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I am relatively new to $\pi$-Caculus and have a doubt wrt sequential execution in In $\pi$-Calculus .

Does passing of common names over common channels shared between two Agents, represent a sequential execution ? so is the below reduction semantics correct if I have to represent a sequential execution between Agent A,B and C where A and B share common channel x and share data c' and similarly B and C share channel y?

\begin{equation} \begin{gathered} \label{eq23} \frac{A \xrightarrow{\overline{x}(c)} A' \quad B \xrightarrow{{x}(c').\overline{y}(c'')} B' \quad C \xrightarrow{y(c''')}C' \ } {A|B|C \xrightarrow{\tau} A'| B'\left\{c/c' \right\}|C'\left\{c''/c''' \right\}} \end{gathered} \end{equation}

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$\pi$-calculus can represent all sequential behaviour. The key rule responsible for sequential behaviour is that for input:

$$ \overline{x}y \ |\ x(v).P \quad \rightarrow\quad P\{y/v\} $$

(and its replicated variant). The process $P$ becomes active only after the interaction at $x$ has taken place. You can generalise this: if $X$ and $Y$ are two arbitrary processes such that $Y$ should execute only after $X$ has terminated, you can use something like:

$$ (\nu a)(X' \ |\ a().Y) $$

Here $a$ is a fresh name, i.e. does not occur in $X$ and $Y$. The process $X'$ is exactly like $X$, except it outputs an empty message on $a$ upon termination of $X$. Defining $X'$ depends on the precise nature of $X$ since $X$ may itself have multiple threads. If $X$ is sequential, then it's easy to define $X'$, just replace $0$ by $\overline{a}\langle\rangle$. The whole purpose of the handshake on $a$ is to exchange one bit of information, namely that $X'$ has terminated.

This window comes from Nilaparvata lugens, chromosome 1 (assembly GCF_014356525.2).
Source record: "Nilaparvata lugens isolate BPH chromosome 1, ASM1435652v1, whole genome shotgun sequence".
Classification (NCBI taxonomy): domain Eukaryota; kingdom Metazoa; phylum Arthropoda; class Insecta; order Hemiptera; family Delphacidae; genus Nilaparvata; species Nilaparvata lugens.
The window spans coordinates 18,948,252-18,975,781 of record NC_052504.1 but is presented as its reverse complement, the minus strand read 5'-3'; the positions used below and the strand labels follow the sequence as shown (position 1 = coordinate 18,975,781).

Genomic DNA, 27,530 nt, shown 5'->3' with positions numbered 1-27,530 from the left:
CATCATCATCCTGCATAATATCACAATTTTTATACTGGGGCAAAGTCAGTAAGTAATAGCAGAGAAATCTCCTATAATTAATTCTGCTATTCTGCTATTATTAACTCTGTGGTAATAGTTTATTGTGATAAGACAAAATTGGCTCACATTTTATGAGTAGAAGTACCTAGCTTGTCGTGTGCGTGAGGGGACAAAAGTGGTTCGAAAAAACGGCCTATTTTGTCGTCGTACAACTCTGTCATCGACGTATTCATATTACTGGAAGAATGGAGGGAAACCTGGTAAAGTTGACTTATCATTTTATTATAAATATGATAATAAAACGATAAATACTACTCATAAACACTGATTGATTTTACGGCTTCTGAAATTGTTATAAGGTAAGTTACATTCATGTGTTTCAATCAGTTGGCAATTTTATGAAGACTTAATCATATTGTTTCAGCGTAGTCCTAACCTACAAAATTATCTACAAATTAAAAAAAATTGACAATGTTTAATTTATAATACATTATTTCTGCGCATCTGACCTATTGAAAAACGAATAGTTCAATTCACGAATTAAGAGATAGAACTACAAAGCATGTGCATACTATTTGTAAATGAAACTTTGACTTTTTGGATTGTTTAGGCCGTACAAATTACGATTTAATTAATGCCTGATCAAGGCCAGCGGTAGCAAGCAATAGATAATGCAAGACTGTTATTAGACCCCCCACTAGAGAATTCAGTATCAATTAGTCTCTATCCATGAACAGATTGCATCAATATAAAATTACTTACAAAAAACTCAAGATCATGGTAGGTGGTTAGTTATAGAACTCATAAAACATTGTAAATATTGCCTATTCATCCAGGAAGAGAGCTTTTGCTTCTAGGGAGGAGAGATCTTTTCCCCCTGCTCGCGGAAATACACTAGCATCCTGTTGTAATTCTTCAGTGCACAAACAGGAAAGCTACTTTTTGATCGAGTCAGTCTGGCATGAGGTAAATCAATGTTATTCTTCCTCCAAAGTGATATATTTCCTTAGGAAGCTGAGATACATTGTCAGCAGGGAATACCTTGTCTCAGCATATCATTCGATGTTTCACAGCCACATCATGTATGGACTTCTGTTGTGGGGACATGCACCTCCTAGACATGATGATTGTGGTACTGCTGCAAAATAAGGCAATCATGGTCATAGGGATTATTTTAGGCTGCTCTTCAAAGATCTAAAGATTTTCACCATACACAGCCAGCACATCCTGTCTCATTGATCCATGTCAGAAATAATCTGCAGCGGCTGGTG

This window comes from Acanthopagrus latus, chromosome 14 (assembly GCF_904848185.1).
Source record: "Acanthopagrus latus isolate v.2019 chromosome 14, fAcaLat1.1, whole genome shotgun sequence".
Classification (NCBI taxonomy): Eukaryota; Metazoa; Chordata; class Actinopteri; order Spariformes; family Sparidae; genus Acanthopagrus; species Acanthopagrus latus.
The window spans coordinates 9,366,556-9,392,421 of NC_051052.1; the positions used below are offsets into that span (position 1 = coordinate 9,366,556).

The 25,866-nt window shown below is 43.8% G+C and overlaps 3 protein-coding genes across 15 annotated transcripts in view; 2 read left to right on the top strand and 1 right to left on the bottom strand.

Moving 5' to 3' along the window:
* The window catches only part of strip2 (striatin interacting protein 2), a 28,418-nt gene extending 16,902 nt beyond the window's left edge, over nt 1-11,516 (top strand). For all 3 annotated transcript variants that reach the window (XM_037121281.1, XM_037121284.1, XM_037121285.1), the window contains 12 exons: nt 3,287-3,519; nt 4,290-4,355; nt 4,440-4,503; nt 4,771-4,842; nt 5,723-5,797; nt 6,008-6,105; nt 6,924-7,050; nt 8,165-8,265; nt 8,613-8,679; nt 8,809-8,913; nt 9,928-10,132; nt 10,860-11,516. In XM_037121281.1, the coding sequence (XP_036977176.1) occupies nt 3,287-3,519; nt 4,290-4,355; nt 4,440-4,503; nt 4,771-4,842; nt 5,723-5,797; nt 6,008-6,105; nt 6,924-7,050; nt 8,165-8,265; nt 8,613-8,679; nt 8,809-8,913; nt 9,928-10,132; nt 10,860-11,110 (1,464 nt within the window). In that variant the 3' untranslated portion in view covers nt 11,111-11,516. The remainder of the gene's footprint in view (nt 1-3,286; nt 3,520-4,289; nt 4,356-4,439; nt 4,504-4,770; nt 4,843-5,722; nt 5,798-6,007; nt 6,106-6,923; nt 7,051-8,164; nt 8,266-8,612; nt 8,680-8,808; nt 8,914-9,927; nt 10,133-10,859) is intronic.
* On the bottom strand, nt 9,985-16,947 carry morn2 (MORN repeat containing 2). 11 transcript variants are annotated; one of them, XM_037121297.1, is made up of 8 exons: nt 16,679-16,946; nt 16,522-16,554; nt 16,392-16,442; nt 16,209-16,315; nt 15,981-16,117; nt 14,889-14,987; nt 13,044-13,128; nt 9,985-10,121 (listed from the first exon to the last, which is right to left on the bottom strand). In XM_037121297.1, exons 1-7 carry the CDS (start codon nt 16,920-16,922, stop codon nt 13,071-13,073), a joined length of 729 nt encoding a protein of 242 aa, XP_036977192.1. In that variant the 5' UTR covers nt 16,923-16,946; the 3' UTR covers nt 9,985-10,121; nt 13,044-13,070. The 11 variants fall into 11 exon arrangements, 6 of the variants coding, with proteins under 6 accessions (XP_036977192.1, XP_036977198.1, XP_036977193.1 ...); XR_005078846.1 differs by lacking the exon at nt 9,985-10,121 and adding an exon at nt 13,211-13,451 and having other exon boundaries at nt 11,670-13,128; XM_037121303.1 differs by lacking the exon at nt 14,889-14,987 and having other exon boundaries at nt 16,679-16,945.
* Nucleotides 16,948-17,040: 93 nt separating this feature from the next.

The answer to your question "Does passing of common names over common channels shared between two Agents, represent a sequential execution?" is positive in a narrow sense that the continuation of the input side will only start after this interaction. However the sender might do other things in parallel. BTW, the rule you give isn't quite right. You need two $\tau$-actions because you are doing two interactions. Moreover, it looks like you are doing a bound output of $c$ abd $c''$, so the resulting processes should have an outermost $(\nu c'')(\nu c)$, or something like that.

You can also define subcalculi of $\pi$-calculus where all computation is sequential: for example by considering only processes that have at most one active output (heriditarily). An output is active, it it's not under an input. This property being heriditary means simply that it's stable under reduction.

I close with a quote of R. Milner's from his "Elements of interaction":

I make a disclaimer. I reject the idea that there can be a unique conceptual model, or one preferred formalism, for all aspects of something as large as concurrent computation, which is in a sense the whole of our subject -- containing sequential computation as a well-behaved special area.

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  • $\begingroup$ Thank you @Martin Berger that was a simple and really intuitive explanation. $\endgroup$ – anil keshav Jul 20 '16 at 17:08

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